Revisiting Immersa

Immersa (Copper Bowl)

Sculpted by Sylvia Law, 2013.

Based At MRC Centre for Regenerative Medicine, Edinburgh.

Today I had the privilege of revisiting Immersa, a copper bowl that I sculpted as part of my final project for the RSA New Contemporaries exhibition in 2013. Immersa comes from the latin word ‘immersed’, and was inspired by my time during the RSA John Kinross Scholarship in Florence, Italy.

Upon graduating in 2012, I was awarded the RSA John Kinross Scholarship to undertake 2 months of artistic research in Florence, Italy. During my time there, my focus was researching different historic sites that were linked to the ancient ritual of Baptism. I was specifically interested in exploring sites that portrayed the symbolism of rebirth and of eternal life through the ritual of healing water. I spent my time visiting holy wells and Baptisteries, all sites relating to water and its reviving properties. Water in this sense was used as a symbol for rebirth and showed a great reverence to nature. Inside each space, I recorded the aural imprints of the architecture as well as its visual symbology, which formed the basis of my final piece.

Listening sculpture

Immersa was exhibited at the annual RSA New Contemporaries exhibition in 2013. It was created through an ensemble of sound and sculpture. The final piece was sculpted as a baptismal font with the copper bowl placed at the centre. The soundscape that accompanied the work was created from a series of different sites, which I recorded in during my time in Italy. The recordings included sites in Pisa, Orvieto and Ravenna. The sounds were inspired by the acoustics of each space and formed together, emerging invisibly from within the wooden structure.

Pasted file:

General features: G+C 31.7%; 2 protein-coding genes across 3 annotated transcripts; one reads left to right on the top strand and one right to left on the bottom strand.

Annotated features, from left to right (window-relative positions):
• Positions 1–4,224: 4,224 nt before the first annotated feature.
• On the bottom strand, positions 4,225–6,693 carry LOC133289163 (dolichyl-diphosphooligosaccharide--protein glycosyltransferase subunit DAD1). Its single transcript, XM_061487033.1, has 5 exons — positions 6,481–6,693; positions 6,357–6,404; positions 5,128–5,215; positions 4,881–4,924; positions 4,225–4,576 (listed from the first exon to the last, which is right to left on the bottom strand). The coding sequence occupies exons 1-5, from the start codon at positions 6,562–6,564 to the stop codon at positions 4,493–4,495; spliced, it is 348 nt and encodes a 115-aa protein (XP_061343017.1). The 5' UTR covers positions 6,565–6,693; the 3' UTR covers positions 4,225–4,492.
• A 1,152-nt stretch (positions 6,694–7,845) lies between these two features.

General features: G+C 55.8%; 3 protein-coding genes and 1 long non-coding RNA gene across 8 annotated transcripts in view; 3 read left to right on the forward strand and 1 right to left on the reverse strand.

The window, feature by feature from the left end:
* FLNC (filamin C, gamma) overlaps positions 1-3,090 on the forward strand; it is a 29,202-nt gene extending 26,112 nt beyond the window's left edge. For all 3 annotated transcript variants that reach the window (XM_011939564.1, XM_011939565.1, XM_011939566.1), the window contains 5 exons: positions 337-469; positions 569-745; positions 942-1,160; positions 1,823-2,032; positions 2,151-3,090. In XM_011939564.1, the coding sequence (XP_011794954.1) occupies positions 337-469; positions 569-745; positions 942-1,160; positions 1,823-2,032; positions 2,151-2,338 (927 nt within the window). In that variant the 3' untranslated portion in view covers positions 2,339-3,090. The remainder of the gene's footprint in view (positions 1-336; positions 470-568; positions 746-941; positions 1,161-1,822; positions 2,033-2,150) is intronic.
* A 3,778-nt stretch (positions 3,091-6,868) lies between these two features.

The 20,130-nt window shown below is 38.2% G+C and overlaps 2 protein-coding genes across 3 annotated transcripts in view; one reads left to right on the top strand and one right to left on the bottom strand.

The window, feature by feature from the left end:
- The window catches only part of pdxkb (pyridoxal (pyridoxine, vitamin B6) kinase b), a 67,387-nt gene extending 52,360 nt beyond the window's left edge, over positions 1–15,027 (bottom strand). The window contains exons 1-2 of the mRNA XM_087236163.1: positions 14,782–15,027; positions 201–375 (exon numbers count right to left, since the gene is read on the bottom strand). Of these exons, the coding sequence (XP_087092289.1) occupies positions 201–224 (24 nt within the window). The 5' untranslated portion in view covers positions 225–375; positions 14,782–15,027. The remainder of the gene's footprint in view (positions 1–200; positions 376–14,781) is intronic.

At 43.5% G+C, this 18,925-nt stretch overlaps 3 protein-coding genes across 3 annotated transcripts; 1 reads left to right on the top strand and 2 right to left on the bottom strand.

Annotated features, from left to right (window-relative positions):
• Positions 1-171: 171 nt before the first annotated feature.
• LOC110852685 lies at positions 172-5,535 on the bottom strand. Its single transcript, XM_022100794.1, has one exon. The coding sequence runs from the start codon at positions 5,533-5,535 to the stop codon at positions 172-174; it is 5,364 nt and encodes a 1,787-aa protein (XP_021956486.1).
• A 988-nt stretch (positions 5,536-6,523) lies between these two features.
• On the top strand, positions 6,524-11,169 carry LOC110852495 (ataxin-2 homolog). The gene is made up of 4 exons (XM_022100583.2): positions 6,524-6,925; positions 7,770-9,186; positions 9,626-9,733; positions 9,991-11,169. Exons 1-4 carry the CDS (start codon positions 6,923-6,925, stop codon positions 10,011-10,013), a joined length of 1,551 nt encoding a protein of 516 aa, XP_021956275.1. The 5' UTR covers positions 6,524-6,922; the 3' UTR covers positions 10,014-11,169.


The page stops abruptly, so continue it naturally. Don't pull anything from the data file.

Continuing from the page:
Sculpting process

Immersa was created at the Edinburgh Sculpture Workshop in 2013. Rendered from raw copper and rescued from a nearby salvage yard, the material was sourced and crafted all from natural resources. I also received support from the Dewar Arts Award who funded the production of the project. I saw it right through it’s entire process, from a raw piece of metal, to a shining hammered bowl. The process took over 3 weeks to make and was raised by hammering the piece into the hollow of an old tree stump. It evolved from a flat piece of metal into a formed raised bowl.


It now sits peacefully in the MRC Centre for Regenerative Medicine, as a vessel in itself. The sculpture’s roots fit nicely into the space as it too wished to articulate the symbolism behind regenerative life and healing. Immersa was inspired by the ancient ritual of Baptism, which sees water as a living organism that brings new life and renew us. It was this connection and symbolism that I wished to portray in the final piece. So it feels very fitting that it made its way to this space, and now sits in the RSA John Kinross Board Room.

You can listen to the soundscape here: